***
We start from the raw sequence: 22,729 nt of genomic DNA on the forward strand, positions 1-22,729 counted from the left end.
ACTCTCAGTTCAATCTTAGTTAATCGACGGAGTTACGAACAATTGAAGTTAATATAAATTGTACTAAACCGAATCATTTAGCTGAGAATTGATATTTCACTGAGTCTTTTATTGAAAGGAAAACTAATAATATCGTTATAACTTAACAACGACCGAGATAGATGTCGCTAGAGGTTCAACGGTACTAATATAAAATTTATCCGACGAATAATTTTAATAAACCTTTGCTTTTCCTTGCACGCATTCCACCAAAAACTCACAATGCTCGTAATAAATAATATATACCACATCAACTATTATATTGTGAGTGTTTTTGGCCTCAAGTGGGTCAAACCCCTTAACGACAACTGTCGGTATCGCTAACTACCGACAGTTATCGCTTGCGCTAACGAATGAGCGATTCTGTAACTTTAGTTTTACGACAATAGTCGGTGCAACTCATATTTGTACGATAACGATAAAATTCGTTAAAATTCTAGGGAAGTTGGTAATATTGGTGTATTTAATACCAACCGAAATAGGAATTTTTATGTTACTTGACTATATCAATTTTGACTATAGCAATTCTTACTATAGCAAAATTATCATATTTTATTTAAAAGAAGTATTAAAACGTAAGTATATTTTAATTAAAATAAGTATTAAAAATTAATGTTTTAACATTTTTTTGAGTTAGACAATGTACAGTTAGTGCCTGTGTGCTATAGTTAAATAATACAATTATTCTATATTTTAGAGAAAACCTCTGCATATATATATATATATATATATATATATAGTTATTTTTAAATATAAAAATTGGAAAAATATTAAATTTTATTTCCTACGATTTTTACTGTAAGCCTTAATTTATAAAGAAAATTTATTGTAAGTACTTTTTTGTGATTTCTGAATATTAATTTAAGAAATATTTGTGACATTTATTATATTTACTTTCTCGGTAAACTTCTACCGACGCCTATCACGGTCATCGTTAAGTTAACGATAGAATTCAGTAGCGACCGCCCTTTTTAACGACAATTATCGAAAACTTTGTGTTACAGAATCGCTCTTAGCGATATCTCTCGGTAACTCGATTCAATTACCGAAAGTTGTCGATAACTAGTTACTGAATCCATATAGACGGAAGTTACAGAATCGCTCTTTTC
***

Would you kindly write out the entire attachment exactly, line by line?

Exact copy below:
We start from the raw sequence: 22,729 nt of genomic DNA on the forward strand, positions 1-22,729 counted from the left end.
ACTCTCAGTTCAATCTTAGTTAATCGACGGAGTTACGAACAATTGAAGTTAATATAAATTGTACTAAACCGAATCATTTAGCTGAGAATTGATATTTCACTGAGTCTTTTATTGAAAGGAAAACTAATAATATCGTTATAACTTAACAACGACCGAGATAGATGTCGCTAGAGGTTCAACGGTACTAATATAAAATTTATCCGACGAATAATTTTAATAAACCTTTGCTTTTCCTTGCACGCATTCCACCAAAAACTCACAATGCTCGTAATAAATAATATATACCACATCAACTATTATATTGTGAGTGTTTTTGGCCTCAAGTGGGTCAAACCCCTTAACGACAACTGTCGGTATCGCTAACTACCGACAGTTATCGCTTGCGCTAACGAATGAGCGATTCTGTAACTTTAGTTTTACGACAATAGTCGGTGCAACTCATATTTGTACGATAACGATAAAATTCGTTAAAATTCTAGGGAAGTTGGTAATATTGGTGTATTTAATACCAACCGAAATAGGAATTTTTATGTTACTTGACTATATCAATTTTGACTATAGCAATTCTTACTATAGCAAAATTATCATATTTTATTTAAAAGAAGTATTAAAACGTAAGTATATTTTAATTAAAATAAGTATTAAAAATTAATGTTTTAACATTTTTTTGAGTTAGACAATGTACAGTTAGTGCCTGTGTGCTATAGTTAAATAATACAATTATTCTATATTTTAGAGAAAACCTCTGCATATATATATATATATATATATATATATAGTTATTTTTAAATATAAAAATTGGAAAAATATTAAATTTTATTTCCTACGATTTTTACTGTAAGCCTTAATTTATAAAGAAAATTTATTGTAAGTACTTTTTTGTGATTTCTGAATATTAATTTAAGAAATATTTGTGACATTTATTATATTTACTTTCTCGGTAAACTTCTACCGACGCCTATCACGGTCATCGTTAAGTTAACGATAGAATTCAGTAGCGACCGCCCTTTTTAACGACAATTATCGAAAACTTTGTGTTACAGAATCGCTCTTAGCGATATCTCTCGGTAACTCGATTCAATTACCGAAAGTTGTCGATAACTAGTTACTGAATCCATATAGACGGAAGTTACAGAATCGCTCTTTTC